She was the face of Coca Cola in the late 80s. But two decades later Robin Beck is still reeling off melodic rock albums by the boat load and as an artist she keeps getting better.

In the second part of our exclusive chat with the US star rushonrock asks Robin to go back in time – all the way to the First Time – and give us a glimpse into life as a musician and mother.

rushonrock: can you cast your mind back to when First Time topped the charts and you were a bona fide megastar? What was going through your mind?

Robin Beck: I don’t really know what I was thinking 20 years ago when First Time was doing its thing all over the world. I was living in the moment and just flipping out that anything was happening at all! It was hard for me to feel cocky because I couldn’t quite grasp what was going on. I never really think that way. I thought I was prepared for success but you can never be prepared for something like that. I was like a kid in a sweet shop and I did always want success – I just never knew what I’d do if I got to that point. When First Time took off I just remember feeling like a kid on Christmas morning opening my presents. I cried a lot during those days but they were tears of joy.

rushronrock: Do you look back on the tie-up with Coca Cola and cringe or feel lucky to be given a break?

RB: People used to try to make me feel embarrassed about the Coke partnership but my good sense told me to ignore those folk. Coca Cola supported me all the way and treated me like the Queen of England. I was in a little bit of shock at first because they fell over themselves to look after me early on. People opened doors for me at their HQ and I’d look around to see who was behind me. The president of Coca Cola looked after me personally and nothing was too much trouble. Looking back what was not to like?

rushonrock: What was the highlight of your phenomenal rise to fame?

RB: I remember the first time I was riding around Munich with someone who would later become a really good friend. He offered to give me a tour of the city and my song came on the car radio. I’d never heard myself as a number one artist on radio but there I was promoting my next song in Germany and it was all over the place. I just never had time to sit back in my car at home and listen to the radio. It was such a thrill. I’ll never forget it. Another highlight back then was my record company giving me an apartment in the middle of Kensington! I felt like a Beatle. It was a bit strange and I felt all giddy about it. I remember the UK press writing stuff about me in the gossip pages and seeing pictures with the captions like ‘Robin and the Mystery Man’.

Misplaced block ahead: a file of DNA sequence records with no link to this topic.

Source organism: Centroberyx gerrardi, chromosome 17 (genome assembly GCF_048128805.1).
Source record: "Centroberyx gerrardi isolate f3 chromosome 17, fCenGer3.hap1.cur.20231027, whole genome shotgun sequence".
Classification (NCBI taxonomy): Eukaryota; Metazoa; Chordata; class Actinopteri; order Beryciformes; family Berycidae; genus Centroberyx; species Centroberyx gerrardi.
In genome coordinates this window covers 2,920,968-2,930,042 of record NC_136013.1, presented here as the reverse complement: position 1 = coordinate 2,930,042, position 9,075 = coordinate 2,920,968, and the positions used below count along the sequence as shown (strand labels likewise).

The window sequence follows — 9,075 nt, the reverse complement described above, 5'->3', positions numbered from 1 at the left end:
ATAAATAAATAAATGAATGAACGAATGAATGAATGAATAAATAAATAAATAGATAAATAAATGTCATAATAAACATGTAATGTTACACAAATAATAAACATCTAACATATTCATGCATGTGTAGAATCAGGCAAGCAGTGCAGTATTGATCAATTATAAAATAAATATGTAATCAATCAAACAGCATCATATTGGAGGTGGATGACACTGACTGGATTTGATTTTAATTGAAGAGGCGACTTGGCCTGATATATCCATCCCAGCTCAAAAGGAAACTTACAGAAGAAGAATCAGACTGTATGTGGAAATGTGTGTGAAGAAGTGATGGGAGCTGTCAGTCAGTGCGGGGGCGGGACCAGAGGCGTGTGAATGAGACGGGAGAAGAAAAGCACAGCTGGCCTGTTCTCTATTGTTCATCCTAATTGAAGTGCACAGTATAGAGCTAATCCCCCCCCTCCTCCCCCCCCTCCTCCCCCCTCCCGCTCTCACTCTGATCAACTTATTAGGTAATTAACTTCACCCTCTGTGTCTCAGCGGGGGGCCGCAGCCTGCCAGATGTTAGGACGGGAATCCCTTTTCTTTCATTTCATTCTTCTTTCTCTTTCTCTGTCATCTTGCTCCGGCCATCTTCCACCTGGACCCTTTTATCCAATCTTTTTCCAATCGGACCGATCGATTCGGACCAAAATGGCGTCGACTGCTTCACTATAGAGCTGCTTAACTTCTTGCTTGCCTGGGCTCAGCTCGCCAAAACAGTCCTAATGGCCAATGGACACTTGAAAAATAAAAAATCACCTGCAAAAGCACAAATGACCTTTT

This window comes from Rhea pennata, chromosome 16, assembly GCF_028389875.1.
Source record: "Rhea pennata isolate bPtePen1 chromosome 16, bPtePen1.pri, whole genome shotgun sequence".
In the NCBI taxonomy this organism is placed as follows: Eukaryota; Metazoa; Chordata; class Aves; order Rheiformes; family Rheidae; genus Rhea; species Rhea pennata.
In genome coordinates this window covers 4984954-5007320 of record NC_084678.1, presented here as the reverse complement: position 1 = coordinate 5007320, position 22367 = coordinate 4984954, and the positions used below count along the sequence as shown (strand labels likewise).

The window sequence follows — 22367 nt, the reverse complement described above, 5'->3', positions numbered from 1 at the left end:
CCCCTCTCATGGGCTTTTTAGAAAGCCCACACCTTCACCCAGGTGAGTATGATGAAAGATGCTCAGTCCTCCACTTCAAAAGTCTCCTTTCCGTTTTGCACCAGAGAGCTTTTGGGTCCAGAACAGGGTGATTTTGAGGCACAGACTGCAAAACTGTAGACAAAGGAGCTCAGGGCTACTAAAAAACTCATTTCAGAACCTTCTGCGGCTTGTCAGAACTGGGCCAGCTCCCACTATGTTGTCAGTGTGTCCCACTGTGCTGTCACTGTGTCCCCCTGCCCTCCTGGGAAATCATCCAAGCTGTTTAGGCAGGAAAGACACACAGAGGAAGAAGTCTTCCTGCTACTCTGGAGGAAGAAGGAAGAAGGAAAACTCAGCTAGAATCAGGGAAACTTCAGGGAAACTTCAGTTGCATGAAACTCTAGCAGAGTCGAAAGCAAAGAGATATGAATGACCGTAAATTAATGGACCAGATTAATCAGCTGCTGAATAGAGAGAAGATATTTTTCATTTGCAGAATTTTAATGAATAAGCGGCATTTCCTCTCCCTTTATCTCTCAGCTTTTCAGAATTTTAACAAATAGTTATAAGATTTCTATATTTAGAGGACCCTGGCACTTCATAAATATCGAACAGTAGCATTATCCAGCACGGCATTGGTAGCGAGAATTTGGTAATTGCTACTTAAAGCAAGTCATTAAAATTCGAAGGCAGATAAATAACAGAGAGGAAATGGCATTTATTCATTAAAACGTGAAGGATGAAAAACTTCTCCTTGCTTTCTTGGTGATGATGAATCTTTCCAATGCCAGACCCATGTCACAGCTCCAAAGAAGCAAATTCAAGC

rushonrock: Do you have any regrets on how you handled things at the height of your fame?

RB: I lived my life from moment to moment back then. If I knew then what I know now then I would have savoured it all a little bit more. I think I could have got more out of the whole experience but I didn’t really know any better at the time. I would have tried to make that part of my career last a little longer and worked out who the best manager was and how to enjoy my success wherever I went. It’s an odd feeling running from place to place – you don’t get a moment to stop and appreciate things.

rushonrock: Is it easy being a rock star and a mother?

RB: For the last 11 years I’ve been a working mom and my daughter Olivia is becoming a ‘Mini Me’! I was missing from action for five years and devoted myself to her at that time even though I was still putting out records. But she could sing before she could speak. She first came on the road with me when she was 10 months old but she’s always been comfortable with that and it made things so much easier for me. I wanted to protect her from certain stuff and I suppose I wanted her to have as normal a childhood as possible. It’s not like we’re living in the UK or Europe some of the time. It is a juggling act but we’re fine. Olivia loves every kind of music but unlike me she’s a soprano. This one can hit the sky with her high notes.

rushonrock: If she said she wanted to follow you into the music business would you be OK with that?

RB: I’d have no doubts about her becoming a singer and that’s what she wants to do. But I’ve told her she has to work hard for it. Kids today think everything should be handed to them on a plate. I had to work very hard to get where I wanted to be. Kids think life’s like a video game and they just need to go on-line and it will happen for them. Everybody wants to be a rock star nowadays but when I was Olivia’s age I was really fighting for auditions and trying to do what I could when I could. I was a latchkey kid with big dreams and a real determination.